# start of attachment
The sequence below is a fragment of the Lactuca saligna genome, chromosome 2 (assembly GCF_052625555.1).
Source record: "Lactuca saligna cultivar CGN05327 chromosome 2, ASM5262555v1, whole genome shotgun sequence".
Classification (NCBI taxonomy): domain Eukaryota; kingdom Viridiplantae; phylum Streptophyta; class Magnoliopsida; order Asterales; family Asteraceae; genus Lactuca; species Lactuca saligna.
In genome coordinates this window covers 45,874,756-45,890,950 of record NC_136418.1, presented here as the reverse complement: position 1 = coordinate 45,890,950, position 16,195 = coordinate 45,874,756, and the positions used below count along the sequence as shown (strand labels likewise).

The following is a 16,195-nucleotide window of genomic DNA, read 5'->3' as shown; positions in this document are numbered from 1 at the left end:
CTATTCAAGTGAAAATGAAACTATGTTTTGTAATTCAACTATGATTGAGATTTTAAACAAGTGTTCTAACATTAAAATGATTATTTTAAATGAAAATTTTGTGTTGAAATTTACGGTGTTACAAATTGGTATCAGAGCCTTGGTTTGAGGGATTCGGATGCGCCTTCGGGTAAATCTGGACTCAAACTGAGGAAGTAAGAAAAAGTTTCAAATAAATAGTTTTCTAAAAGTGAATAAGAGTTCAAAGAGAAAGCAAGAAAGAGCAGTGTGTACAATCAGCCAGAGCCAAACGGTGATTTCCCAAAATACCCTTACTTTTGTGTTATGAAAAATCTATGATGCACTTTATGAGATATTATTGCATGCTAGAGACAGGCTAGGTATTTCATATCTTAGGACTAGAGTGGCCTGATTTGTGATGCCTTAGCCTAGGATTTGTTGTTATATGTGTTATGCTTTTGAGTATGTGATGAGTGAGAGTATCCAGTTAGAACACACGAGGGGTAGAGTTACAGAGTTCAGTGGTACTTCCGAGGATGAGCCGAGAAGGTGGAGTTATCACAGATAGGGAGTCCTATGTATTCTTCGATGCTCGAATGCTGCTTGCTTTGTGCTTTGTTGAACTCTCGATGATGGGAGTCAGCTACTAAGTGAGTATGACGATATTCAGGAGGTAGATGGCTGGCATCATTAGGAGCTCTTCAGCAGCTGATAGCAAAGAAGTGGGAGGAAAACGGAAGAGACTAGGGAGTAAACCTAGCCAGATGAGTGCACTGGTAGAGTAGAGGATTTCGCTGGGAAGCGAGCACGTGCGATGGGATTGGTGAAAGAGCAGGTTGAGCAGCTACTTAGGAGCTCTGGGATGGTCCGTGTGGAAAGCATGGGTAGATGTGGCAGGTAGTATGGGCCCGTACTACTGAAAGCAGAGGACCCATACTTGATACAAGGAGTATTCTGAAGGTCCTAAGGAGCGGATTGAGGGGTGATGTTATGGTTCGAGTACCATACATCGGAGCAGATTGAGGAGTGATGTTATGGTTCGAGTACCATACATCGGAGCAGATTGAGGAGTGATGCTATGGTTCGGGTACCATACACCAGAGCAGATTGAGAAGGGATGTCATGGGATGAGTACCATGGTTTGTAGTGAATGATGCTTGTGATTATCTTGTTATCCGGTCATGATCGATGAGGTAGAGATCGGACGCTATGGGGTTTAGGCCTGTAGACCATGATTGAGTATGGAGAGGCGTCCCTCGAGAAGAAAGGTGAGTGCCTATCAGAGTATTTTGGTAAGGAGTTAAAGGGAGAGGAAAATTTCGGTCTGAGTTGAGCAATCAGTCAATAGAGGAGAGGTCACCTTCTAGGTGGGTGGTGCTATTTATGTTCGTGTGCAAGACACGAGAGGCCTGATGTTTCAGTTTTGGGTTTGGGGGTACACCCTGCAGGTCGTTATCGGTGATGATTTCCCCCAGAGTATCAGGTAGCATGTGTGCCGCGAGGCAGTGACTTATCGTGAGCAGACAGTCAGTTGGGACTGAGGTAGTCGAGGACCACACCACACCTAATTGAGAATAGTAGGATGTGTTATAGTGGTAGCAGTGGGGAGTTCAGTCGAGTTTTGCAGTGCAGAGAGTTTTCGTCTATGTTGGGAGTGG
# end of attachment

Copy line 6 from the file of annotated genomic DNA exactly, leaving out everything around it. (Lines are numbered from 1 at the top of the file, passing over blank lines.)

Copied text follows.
CTATTCAAGTGAAAATGAAACTATGTTTTGTAATTCAACTATGATTGAGATTTTAAACAAGTGTTCTAACATTAAAATGATTATTTTAAATGAAAATTTTGTGTTGAAATTTACGGTGTTACAAATTGGTATCAGAGCCTTGGTTTGAGGGATTCGGATGCGCCTTCGGGTAAATCTGGACTCAAACTGAGGAAGTAAGAAAAAGTTTCAAATAAATAGTTTTCTAAAAGTGAATAAGAGTTCAAAGAGAAAGCAAGAAAGAGCAGTGTGTACAATCAGCCAGAGCCAAACGGTGATTTCCCAAAATACCCTTACTTTTGTGTTATGAAAAATCTATGATGCACTTTATGAGATATTATTGCATGCTAGAGACAGGCTAGGTATTTCATATCTTAGGACTAGAGTGGCCTGATTTGTGATGCCTTAGCCTAGGATTTGTTGTTATATGTGTTATGCTTTTGAGTATGTGATGAGTGAGAGTATCCAGTTAGAACACACGAGGGGTAGAGTTACAGAGTTCAGTGGTACTTCCGAGGATGAGCCGAGAAGGTGGAGTTATCACAGATAGGGAGTCCTATGTATTCTTCGATGCTCGAATGCTGCTTGCTTTGTGCTTTGTTGAACTCTCGATGATGGGAGTCAGCTACTAAGTGAGTATGACGATATTCAGGAGGTAGATGGCTGGCATCATTAGGAGCTCTTCAGCAGCTGATAGCAAAGAAGTGGGAGGAAAACGGAAGAGACTAGGGAGTAAACCTAGCCAGATGAGTGCACTGGTAGAGTAGAGGATTTCGCTGGGAAGCGAGCACGTGCGATGGGATTGGTGAAAGAGCAGGTTGAGCAGCTACTTAGGAGCTCTGGGATGGTCCGTGTGGAAAGCATGGGTAGATGTGGCAGGTAGTATGGGCCCGTACTACTGAAAGCAGAGGACCCATACTTGATACAAGGAGTATTCTGAAGGTCCTAAGGAGCGGATTGAGGGGTGATGTTATGGTTCGAGTACCATACATCGGAGCAGATTGAGGAGTGATGTTATGGTTCGAGTACCATACATCGGAGCAGATTGAGGAGTGATGCTATGGTTCGGGTACCATACACCAGAGCAGATTGAGAAGGGATGTCATGGGATGAGTACCATGGTTTGTAGTGAATGATGCTTGTGATTATCTTGTTATCCGGTCATGATCGATGAGGTAGAGATCGGACGCTATGGGGTTTAGGCCTGTAGACCATGATTGAGTATGGAGAGGCGTCCCTCGAGAAGAAAGGTGAGTGCCTATCAGAGTATTTTGGTAAGGAGTTAAAGGGAGAGGAAAATTTCGGTCTGAGTTGAGCAATCAGTCAATAGAGGAGAGGTCACCTTCTAGGTGGGTGGTGCTATTTATGTTCGTGTGCAAGACACGAGAGGCCTGATGTTTCAGTTTTGGGTTTGGGGGTACACCCTGCAGGTCGTTATCGGTGATGATTTCCCCCAGAGTATCAGGTAGCATGTGTGCCGCGAGGCAGTGACTTATCGTGAGCAGACAGTCAGTTGGGACTGAGGTAGTCGAGGACCACACCACACCTAATTGAGAATAGTAGGATGTGTTATAGTGGTAGCAGTGGGGAGTTCAGTCGAGTTTTGCAGTGCAGAGAGTTTTCGTCTATGTTGGGAGTGG